Tag Archives: The Falklands War

The sinking of HMS Coventry by Argentine missiles -25th May 1982

The sinking of HMS Coventry

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1982 Dozens killed as Argentines hit British ships

Dozens of men are feared dead in the seas around the Falkland Islands after the container ship Atlantic Conveyor and the destroyer HMS Coventry were hit by Argentine missiles.

HMS Coventry managed to destroy two Argentine Skyhawk planes with Sea Dart missiles. Another wave of Skyhawks hit her four times with 1,000 bombs. She capsized, losing 21 of her crew.

An explosion and a fireball swept through the operations room. The ship listed to port and the crew and wounded made their way to the upper decks from where they were rescued.

It is thought the Atlantic Conveyor, owned by Cunard, was mistaken for the aircraft carrier HMS Hermes.

She was attacked by two Super Etendards which fired French-built Exocets like the ones that sunk the Coventry’s sister ship HMS Sheffield on 4 May.

See BBC ONTHISDAY for more details

 

HMS Coventry

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HMS Coventry was a Type 42 (Sheffield-class) destroyer of the Royal Navy. Laid down by Cammell Laird and Company, Limited, at Birkenhead on 29 January 1973, she was launched on 21 June 1974 and accepted into service on 20 October 1978 at a cost of £37,900,000.

She was sunk by Argentine Air Force A-4 Skyhawks on 25 May 1982 during the Falklands War.

 

HMS Coventry D118.jpg

HMS Coventry
History
United Kingdom
Name: HMS Coventry
Builder: Cammell Laird
Laid down: 29 January 1973
Launched: 21 June 1974
Commissioned: 10 November 1978
Identification: Pennant number: D118
Fate: Sunk by Argentine aircraft, 25 May 1982
General characteristics
Class and type: Type 42 destroyer
Displacement: 4,820 tonnes
Length: 125 m (410 ft)
Beam: 14.3 m (47 ft)
Draught: 5.8 m (19 ft)
Propulsion: COGOG (Combined Gas or Gas) turbines, 2 shafts producing 36 MW
Speed: 30 knots (56 km/h; 35 mph)
Complement: 287
Armament:
Aircraft carried: Westland Lynx HAS.Mk.1/2

 

Background

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The principal role of these ships was to provide the fleet with mid-range anti-air warfare capability with secondary roles of anti-surface and anti-submarine. A total of sixteen Type 42s were built between 1972 and 1985, in three batches, with Coventry the last of the first batch to be commissioned.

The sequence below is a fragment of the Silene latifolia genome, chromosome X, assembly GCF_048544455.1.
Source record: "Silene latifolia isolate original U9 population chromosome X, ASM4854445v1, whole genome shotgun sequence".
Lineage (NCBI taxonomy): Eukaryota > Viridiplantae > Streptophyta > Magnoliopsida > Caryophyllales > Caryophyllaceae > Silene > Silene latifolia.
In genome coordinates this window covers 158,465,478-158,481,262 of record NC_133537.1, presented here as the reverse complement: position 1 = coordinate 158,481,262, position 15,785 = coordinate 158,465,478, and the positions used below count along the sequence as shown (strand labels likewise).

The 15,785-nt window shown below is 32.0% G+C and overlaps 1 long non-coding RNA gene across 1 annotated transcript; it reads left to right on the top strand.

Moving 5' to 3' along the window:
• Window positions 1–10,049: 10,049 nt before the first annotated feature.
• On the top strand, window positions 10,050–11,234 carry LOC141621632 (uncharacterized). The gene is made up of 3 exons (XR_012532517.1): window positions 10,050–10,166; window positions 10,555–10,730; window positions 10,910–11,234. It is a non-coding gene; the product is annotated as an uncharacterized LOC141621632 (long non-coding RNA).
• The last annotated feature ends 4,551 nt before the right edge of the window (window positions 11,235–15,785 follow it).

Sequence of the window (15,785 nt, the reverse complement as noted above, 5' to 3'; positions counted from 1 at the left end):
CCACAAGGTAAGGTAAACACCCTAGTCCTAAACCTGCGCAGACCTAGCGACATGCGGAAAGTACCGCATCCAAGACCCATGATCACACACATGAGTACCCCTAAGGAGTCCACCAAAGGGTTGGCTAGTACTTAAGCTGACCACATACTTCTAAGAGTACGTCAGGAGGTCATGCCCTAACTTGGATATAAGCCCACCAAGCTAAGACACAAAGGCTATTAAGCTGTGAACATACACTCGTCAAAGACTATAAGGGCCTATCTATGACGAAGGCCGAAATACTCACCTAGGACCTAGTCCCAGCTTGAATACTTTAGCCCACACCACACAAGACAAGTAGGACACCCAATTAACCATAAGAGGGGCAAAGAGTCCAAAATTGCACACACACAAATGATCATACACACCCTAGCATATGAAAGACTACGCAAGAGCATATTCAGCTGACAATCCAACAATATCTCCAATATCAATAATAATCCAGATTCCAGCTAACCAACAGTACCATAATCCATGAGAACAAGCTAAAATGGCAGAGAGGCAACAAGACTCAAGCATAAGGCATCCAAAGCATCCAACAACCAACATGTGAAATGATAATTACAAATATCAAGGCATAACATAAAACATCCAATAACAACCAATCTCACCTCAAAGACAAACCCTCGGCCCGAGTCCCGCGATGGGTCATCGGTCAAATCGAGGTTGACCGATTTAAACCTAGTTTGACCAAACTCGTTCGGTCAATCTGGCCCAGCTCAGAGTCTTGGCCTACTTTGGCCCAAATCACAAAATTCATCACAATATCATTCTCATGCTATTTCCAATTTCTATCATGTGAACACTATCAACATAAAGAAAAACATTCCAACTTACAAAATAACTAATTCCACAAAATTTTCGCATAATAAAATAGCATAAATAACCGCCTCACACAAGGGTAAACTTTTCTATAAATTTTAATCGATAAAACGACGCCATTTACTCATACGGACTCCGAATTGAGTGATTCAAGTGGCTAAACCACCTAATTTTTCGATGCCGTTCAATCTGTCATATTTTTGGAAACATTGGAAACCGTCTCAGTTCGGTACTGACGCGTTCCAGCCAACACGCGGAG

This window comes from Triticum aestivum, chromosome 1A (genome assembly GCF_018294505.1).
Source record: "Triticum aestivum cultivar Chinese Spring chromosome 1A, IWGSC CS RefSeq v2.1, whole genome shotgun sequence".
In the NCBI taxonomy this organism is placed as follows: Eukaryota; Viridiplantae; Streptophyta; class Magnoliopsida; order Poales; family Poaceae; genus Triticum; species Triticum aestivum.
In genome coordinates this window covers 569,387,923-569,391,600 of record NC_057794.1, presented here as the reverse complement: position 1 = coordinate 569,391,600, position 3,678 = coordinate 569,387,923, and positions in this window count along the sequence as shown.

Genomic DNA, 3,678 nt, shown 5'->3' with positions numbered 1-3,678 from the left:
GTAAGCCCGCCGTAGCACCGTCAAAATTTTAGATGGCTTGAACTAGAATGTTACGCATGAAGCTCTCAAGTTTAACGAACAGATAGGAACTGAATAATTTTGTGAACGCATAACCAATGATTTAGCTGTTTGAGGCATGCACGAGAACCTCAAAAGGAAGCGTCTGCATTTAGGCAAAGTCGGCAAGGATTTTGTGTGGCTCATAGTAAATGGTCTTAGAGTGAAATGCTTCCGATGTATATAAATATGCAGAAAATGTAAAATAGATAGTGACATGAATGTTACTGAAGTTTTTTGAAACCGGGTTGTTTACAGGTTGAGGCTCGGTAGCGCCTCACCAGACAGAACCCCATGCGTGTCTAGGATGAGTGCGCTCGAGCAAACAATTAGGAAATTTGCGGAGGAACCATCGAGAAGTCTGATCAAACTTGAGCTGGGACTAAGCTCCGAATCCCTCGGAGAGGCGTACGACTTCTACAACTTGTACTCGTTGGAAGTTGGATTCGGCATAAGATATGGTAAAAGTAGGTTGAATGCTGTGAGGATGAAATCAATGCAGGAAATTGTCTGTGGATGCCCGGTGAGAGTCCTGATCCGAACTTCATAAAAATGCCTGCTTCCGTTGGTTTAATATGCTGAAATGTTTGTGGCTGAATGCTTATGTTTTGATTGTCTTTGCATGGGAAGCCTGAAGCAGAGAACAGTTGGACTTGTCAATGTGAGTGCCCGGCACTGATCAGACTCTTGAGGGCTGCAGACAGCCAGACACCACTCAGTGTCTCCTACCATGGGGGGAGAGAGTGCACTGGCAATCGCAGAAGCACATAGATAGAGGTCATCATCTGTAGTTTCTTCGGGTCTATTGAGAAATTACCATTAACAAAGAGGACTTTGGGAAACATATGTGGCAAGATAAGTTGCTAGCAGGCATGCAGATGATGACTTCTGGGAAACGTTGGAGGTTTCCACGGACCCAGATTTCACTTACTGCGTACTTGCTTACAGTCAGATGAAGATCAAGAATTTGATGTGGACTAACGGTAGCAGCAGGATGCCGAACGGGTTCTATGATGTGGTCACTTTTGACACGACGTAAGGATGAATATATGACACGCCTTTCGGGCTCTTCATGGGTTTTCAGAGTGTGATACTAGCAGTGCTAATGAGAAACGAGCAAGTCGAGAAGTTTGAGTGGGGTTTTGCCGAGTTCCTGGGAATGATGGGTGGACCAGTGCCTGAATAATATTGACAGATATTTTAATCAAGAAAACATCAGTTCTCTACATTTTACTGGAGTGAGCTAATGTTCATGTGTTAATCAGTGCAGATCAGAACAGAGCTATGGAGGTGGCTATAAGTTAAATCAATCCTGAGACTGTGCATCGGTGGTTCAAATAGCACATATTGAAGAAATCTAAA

To cut costs, the first two batches had 47 feet removed from the bow and the beam-to-length ratio reduced. These early Type 42s performed poorly during trials and were notoriously poor sea-keepers.

Type 42 destroyers were fitted with the Sea Dart surface-to-air missiles designed in the 1960s to counter threats from manned aircraft. Sea Dart was constrained by limitations on its firing capacity and reaction time, but did prove itself during the Falklands War with seven kills, three of these attributed to Coventry.

Service history

1978–1982

Image result for Captain C. P. O. Burne

Captain Christopher ‘Beagle’ Burne

Coventry was commissioned on 10 November 1978 under the command of Captain C. P. O. Burne at Portsmouth. Following post-commissioning trials, the ship was used to trial the operation of the new Westland Lynx helicopter from the Type 42 platform, to test the combination’s safe operating limits.

The ship’s first major deployment came in 1980 when she was sent to the Far East; in September of that year, alongside Antrim and Alacrity, she became the first British warship to visit the People’s Republic of China in 30 years. En route back to the UK, Coventry was diverted to the Persian Gulf following the outbreak of the Iran–Iraq War, where the ship remained on patrol for six weeks until relieved by the start of the permanent Armilla patrol consisting of Ardent and Apollo.

Throughout 1981 and into 1982, Coventry took part in various exercises in home waters, culminating in her deployment as part of Exercise Springtrain ’82 in March 1982.

 

Falklands Campaign

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See Falklands War